Sitting near the back of the Science Museum is a full-size model of a spacecraft that’s currently on a journey to Mercury. BepiColombo is a collaboration between the European Space Agency and the Japan Aerospace Exploration Agency, and its mission is to head to Mercury to study the planet’s surface and magnetic fields to learn about what lies beneath the surface.

As the actual satellite is now on its way to Mercury, and could never go on display anyway due to the need to be protected from contamination, the Science Museum has the next best thing – the Structural Thermal Model (STM), which is a full sized mock-up used to test BepiColombo’s resilience during its 7-year journey to Mercury.

In the course of testing, the model was subjected to extremes of temperatures ranging from -190°C to 400°C, recreating the conditions the spacecraft will face when in shade and when in the illuminated face of Mercury.

So while it’s a model, it’s not just an airfix kit, but a full equivalent of the actual spacecraft and was used in actual testing for the spacecraft itself. That makes it a bit more special than you might otherwise expect.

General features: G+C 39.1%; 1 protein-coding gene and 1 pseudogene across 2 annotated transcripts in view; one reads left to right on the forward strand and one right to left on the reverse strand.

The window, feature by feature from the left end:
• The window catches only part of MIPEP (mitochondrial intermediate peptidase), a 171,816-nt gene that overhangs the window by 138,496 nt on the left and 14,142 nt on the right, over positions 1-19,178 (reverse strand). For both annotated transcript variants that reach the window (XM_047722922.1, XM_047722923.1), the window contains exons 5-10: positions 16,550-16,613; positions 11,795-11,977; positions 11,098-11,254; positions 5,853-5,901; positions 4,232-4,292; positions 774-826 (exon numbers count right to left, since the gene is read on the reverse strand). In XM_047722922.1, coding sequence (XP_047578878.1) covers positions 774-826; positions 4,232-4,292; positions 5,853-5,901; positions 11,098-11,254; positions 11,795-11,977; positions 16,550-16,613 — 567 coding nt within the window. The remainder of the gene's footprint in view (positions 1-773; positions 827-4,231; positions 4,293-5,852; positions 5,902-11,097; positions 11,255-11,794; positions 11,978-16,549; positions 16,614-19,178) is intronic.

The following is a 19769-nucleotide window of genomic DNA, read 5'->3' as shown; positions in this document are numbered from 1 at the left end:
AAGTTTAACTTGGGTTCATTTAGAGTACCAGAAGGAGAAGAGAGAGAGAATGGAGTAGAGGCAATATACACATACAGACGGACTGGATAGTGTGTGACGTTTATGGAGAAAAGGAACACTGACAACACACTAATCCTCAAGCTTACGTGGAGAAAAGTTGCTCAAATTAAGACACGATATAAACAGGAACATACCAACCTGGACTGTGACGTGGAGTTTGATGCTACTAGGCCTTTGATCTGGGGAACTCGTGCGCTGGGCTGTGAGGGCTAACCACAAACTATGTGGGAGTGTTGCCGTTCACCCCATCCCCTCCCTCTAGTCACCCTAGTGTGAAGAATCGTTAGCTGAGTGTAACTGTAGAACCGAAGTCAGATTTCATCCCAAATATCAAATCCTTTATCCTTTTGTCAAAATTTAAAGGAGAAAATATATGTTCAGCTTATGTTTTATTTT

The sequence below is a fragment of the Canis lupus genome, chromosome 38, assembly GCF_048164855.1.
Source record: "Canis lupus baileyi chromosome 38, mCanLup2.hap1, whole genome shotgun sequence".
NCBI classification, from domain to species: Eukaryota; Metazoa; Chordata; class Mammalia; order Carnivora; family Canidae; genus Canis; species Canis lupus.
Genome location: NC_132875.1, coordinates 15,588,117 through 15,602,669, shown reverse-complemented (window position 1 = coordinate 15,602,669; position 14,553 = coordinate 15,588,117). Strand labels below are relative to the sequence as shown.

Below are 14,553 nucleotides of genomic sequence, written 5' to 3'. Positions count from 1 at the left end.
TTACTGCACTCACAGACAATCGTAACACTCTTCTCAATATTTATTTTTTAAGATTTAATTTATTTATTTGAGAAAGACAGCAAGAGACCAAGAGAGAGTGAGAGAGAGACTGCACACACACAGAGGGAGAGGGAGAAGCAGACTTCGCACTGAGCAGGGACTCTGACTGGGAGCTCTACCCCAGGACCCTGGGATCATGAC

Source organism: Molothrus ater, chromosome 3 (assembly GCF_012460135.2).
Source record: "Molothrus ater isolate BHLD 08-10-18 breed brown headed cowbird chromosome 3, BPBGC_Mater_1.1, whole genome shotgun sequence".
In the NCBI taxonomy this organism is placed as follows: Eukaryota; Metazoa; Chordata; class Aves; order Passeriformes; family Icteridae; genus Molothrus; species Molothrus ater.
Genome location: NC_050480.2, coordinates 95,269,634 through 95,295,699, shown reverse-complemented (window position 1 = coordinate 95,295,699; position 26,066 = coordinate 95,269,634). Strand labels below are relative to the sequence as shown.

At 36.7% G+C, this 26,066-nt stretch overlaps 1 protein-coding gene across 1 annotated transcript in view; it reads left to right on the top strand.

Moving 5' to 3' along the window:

The spacecraft model is on semi-permanent display near the IMAX cinema at the back of the ground floor of the Science Museum. What’s impressive is the size of the spacecraft – these are really huge machines and putting then on display is a good way of reminding us that not everything in science is the study of the very small these days. There’s still some big machine engineering available.

The BepiColombo spacecraft’s own 7-year journey to Mercury is designed to slow it down from the speeds originally needed to leave earth’s orbit, so it will use the gravity of three planets to slow it down. It will pass Venus twice, come back past Earth once — in April 2020 — and pass Mercury six times before it’s slow enough to be captured by Mercury’s weak gravity and go into orbit.

However, keep an eye out on 13th April 2020, as that’s the expected date of BepiColombo’s closest approach to Earth before it’s flung back towards the Sun again, never to return.

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One comment on “See a Mercury mission spacecraft in the Science Museum
  1. Dorothy french says:

    Isn visits very good and accurate information, I have always recommend this site to friends for future visits to London.

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